Bread is used almost everywhere in the world, but today, let’s talk about Armenian lavash, which is the integral part of Armenian cuisine. Lavash might be the longest bread you’ve ever seen as it ranges from 50 cm to 1 m length. This thin bread is made without food additives. Once you are in Armenia, do not miss your chance to try traditional tonir-made lavash.
In 2014, "lavash, the preparation, meaning and appearance of traditional bread as an expression of culture in Armenia" was inscribed in the UNESCO Representative List of the Intangible Cultural Heritage of Humanity.
Lavash is prepared in earthenware clay-made oven in the ground that is called “tonir” by the locals. Tonir-making is a craft. Sometimes, it’s covered with salt and sand layers to keep it warm for more time. The lid is usually either paper or clay-made.
credits to Katyenka
Besides bread, it’s also used to cook soups or make a barbecue, while it simultaneously heats the house. In the pre-Christian period, tonir was considered to be a symbol of the Sun in the land because it provided their daily food and was considered to be as vital as the sun. It was believed that bending over the tonir while baking bread, Armenian women were bowing to the Sun.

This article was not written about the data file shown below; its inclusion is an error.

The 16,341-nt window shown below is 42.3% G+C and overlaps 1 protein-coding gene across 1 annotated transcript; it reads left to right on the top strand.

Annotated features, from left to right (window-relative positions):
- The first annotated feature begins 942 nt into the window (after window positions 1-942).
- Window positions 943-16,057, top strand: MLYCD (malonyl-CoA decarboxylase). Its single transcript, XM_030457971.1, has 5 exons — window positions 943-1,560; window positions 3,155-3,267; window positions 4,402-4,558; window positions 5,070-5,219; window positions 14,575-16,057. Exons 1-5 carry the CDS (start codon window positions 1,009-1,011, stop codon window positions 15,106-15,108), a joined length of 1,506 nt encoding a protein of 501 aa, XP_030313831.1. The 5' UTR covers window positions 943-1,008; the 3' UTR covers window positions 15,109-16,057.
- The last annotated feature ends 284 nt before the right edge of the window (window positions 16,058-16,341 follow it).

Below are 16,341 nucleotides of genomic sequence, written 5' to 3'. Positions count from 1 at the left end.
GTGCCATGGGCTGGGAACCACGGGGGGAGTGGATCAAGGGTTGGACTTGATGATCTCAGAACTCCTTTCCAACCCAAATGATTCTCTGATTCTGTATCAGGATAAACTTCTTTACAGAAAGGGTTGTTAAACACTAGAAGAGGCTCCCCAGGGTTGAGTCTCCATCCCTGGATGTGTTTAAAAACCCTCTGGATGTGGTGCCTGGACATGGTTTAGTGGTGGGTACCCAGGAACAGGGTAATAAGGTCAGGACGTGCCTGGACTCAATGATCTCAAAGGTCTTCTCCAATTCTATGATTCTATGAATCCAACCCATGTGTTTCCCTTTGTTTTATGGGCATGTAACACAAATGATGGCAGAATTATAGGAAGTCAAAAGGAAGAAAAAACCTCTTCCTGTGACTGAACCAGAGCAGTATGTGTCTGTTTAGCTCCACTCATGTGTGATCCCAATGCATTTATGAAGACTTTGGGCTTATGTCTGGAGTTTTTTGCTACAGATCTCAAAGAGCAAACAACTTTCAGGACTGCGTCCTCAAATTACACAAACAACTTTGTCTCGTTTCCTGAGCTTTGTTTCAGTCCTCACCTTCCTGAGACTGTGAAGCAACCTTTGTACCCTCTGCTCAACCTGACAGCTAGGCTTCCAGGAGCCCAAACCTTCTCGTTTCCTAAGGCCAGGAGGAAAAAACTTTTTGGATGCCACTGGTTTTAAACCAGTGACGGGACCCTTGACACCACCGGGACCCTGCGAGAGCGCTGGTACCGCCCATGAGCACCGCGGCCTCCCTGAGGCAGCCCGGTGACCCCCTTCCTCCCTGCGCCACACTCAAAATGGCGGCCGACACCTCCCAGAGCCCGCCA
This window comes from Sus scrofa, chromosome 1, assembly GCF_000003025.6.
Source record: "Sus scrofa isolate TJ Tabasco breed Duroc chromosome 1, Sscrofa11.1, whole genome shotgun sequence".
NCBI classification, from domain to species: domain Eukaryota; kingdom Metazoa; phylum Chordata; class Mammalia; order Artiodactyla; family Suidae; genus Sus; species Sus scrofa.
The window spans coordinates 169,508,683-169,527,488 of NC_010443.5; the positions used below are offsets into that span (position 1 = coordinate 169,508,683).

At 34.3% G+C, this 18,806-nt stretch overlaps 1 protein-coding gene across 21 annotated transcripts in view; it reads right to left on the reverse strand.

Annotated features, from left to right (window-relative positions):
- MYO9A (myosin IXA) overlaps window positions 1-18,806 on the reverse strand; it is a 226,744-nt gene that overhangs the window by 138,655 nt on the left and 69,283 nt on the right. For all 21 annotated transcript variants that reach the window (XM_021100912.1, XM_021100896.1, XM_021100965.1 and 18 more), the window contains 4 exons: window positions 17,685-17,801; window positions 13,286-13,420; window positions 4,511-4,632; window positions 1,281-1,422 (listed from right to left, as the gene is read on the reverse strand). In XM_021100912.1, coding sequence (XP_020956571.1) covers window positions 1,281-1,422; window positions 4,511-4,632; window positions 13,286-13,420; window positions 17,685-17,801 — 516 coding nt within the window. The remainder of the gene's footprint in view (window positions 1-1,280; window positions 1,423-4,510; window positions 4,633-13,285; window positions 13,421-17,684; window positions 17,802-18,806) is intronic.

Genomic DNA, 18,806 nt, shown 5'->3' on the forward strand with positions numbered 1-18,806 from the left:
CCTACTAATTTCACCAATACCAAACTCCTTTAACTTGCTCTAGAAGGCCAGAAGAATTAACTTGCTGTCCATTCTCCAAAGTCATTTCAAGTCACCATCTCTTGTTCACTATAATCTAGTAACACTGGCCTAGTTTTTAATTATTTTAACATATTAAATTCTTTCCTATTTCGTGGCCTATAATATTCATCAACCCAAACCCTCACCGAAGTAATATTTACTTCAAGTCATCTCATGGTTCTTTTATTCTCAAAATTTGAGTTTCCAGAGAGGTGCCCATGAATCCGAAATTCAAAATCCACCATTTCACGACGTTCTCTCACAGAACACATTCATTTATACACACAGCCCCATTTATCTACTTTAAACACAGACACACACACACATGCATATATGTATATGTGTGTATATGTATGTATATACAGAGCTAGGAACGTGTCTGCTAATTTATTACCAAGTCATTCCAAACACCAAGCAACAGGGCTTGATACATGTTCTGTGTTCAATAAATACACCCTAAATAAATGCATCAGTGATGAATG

Armenian Lavash is a soft, thin flatbread that is shaped into circles and usually at least a half meter long. The dough is stretched over a special oval cushion that is then slapped against the wall of tonir.
credits to Emma Marashlyan
It is easy to use: just make a “brduj” ( any food that is basically wrapped in lavash is called brduj), and enjoy.
This is a type of bread that can be dried and saved for a long time (around 40 days). Before using it, people spray some water on dried lavash and it becomes as fresh as a newly baked one.
Because it was not possible to cover the high demand of lavash in the markets — besides tonir made one — there are also many factories that produce it in a special lavash-making machine.
If you do not know anyone in the countryside who will host you and will show how Armenian lavash is being prepared, you can still buy and have a look at the preparation of the longest bread in Yerevan. SAS food court could be an option.
I’m Lusine, from Armenia. I like to travel and explore new places. I'm interested in art, culture, music and sports. On itinari I’ll show you Armenia the way I see it.